“Like cattle. They were just hauling them out,” said a certified nursing assistant about to lose her job of 29 years at a rural South Dakota nursing home in Mobridge, closing because it ran out of money.
We wince reading her analogy between human beings and farm animals in this front page story in The New York Times, Nursing Homes Are Closing Across Rural America, Scattering Residents.
But the sad truth is that impoverished older adult residents in remote areas around the country are the collateral damage of a woefully underfunded long-term care system.
Between the profit-driven institutions that depend on filling beds and cut-backs in Medicaid, seniors – and their families – are torn from their communities of choice.
This National Social Work Month, H.O.M.E. reflects on the fundamental importance of caregivers, whether in institutions or in their own homes, in enabling seniors to live where they choose.
"For six days this winter, Loretta Leonard could not make the 20-mile drive to see her husband, Dick, who is 91 and suffers from severe dementia, at his new nursing home. When he was living close by at the Mobridge home, she often visited him twice a day, sitting down at the piano to play the old polkas and hymns and Depression-era tunes their daughters sang growing up.
“He always knew me,” Ms. Leonard, 88, said. “Sometimes I wonder whether he knows me anymore.”
H.O.M.E. is fortunate to be serving older adults in resource-rich Chicago, the nation’s third largest city.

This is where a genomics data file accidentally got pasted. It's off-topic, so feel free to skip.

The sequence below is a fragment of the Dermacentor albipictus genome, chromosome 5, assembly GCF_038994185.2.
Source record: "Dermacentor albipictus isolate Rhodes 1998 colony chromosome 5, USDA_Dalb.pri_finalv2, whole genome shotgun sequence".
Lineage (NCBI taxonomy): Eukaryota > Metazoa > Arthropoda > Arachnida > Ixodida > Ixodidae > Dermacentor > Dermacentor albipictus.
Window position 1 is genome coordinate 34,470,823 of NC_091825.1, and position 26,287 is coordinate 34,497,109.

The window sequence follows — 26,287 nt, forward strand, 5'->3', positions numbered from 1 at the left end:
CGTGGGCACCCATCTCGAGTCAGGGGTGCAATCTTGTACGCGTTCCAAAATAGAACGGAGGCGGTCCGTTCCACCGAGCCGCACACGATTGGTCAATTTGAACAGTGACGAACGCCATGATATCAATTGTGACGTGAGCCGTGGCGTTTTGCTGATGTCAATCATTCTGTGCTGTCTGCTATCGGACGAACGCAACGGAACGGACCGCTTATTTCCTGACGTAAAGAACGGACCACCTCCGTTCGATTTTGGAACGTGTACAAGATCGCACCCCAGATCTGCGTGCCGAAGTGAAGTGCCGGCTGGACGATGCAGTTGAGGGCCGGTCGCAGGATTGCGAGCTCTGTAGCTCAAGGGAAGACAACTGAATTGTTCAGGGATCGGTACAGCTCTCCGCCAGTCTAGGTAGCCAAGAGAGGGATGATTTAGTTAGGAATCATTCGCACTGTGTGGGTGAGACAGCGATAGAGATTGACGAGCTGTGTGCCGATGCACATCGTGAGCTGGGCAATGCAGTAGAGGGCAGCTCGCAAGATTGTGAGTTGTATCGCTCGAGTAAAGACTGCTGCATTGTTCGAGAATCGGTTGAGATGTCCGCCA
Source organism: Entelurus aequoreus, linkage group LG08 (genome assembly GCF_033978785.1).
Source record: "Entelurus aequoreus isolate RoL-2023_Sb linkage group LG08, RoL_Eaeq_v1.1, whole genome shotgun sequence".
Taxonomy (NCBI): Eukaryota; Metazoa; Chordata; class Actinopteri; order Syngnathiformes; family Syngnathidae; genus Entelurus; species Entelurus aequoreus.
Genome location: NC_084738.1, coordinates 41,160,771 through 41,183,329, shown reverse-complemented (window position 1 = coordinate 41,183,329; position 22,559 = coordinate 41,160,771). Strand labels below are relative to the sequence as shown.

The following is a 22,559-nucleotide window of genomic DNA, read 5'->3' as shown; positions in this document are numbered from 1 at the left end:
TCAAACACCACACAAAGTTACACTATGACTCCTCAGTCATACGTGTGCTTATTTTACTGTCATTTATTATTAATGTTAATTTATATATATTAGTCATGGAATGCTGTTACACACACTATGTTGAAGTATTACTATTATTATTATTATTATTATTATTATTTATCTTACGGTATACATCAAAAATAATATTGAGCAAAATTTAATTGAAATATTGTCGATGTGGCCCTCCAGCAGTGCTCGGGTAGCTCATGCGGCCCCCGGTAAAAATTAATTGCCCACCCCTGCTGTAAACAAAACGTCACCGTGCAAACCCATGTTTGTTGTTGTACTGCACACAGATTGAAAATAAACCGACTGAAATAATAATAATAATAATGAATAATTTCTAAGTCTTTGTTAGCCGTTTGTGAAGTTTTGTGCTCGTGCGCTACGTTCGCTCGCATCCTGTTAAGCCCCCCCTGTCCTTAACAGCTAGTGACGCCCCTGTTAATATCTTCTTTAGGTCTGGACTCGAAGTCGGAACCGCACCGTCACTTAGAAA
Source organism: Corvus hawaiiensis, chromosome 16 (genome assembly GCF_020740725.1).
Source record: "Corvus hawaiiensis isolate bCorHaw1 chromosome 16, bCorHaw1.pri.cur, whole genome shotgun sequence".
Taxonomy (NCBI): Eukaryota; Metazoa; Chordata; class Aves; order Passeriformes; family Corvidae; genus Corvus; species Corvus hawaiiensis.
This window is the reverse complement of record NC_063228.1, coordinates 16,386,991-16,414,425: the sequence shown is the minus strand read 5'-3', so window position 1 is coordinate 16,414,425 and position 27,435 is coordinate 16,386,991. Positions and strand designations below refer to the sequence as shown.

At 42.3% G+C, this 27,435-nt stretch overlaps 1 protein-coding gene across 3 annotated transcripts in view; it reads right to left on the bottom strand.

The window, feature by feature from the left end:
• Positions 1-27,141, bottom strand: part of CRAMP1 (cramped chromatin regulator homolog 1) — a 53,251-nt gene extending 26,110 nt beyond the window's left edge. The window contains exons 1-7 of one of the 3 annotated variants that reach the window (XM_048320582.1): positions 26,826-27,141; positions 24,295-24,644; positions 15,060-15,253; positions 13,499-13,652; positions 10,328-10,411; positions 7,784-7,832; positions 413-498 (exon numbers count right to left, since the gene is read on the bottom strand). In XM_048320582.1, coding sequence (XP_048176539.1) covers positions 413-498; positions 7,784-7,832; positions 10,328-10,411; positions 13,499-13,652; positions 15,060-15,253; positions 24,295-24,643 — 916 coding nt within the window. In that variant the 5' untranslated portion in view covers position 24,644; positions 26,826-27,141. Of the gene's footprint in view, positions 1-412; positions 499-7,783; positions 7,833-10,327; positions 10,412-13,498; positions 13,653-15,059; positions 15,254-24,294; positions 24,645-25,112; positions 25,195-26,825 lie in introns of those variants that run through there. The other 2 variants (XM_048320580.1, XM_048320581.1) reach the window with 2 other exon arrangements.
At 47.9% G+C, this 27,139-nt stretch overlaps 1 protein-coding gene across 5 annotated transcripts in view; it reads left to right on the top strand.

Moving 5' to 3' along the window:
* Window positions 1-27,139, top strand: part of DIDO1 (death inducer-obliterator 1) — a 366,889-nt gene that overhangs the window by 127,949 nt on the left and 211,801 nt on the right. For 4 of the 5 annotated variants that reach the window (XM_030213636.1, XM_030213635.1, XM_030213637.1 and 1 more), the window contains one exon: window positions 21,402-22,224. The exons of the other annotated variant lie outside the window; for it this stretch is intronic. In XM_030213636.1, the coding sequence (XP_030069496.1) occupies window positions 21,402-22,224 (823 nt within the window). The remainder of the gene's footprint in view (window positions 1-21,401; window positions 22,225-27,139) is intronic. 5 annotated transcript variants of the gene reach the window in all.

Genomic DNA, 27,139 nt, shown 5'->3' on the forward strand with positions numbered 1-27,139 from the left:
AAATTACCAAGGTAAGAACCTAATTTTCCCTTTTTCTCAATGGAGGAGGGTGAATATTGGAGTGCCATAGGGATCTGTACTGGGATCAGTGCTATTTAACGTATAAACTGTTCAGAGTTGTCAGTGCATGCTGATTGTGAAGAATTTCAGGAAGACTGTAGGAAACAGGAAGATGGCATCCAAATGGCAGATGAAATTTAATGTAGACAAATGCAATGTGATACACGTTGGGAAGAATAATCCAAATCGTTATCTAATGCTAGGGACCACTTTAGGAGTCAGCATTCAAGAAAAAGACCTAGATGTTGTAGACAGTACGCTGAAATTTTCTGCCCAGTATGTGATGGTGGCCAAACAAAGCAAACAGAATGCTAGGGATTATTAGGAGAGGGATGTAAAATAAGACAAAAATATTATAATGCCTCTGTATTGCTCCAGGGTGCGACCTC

Yet even here, impoverished older adults can be isolated and under-served.
H.O.M.E. serves as a national model in its function as a bridge for seniors and communities.
Even when a move is desired, it can still be traumatic for a senior. H.O.M.E.’s Moving Coordinator Judy Taylor is there to provide moral as well as physical support to more than 70 seniors a year that we help to move.
Our Good Life Senior Residences at Nathalie Salmon House and Pat Crowley House foster new friendships through shared meals and socializing with peers, younger adults, and families with children as well as community care nurses, students, and volunteers.
Staying at home is by far most people’s first choice, as numerous surveys have shown. H.O.M.E.’s Upkeep & Repair Program, now enhanced on a limited basis with health services, can help even the lowest income seniors adapt as well as fix their own homes.
Our Shopping Bus provides residents of senior buildings the chance to go food shopping together, where the outing itself is anticipated with as much delight as getting groceries.
“This is where I need to be.”
We hear this refrain frequently at H.O.M.E. from residents in our buildings and homeowners. That’s where all approaches to housing for seniors should begin.
This is the second in the Making Visible Series, in which we will highlight ways that older adults are often unseen in public spaces, policies, and other areas - and suggest alternatives that make them visible. For updates, follow us on Facebook, Twitter, Linkedin, or sign up for updates from H.O.M.E.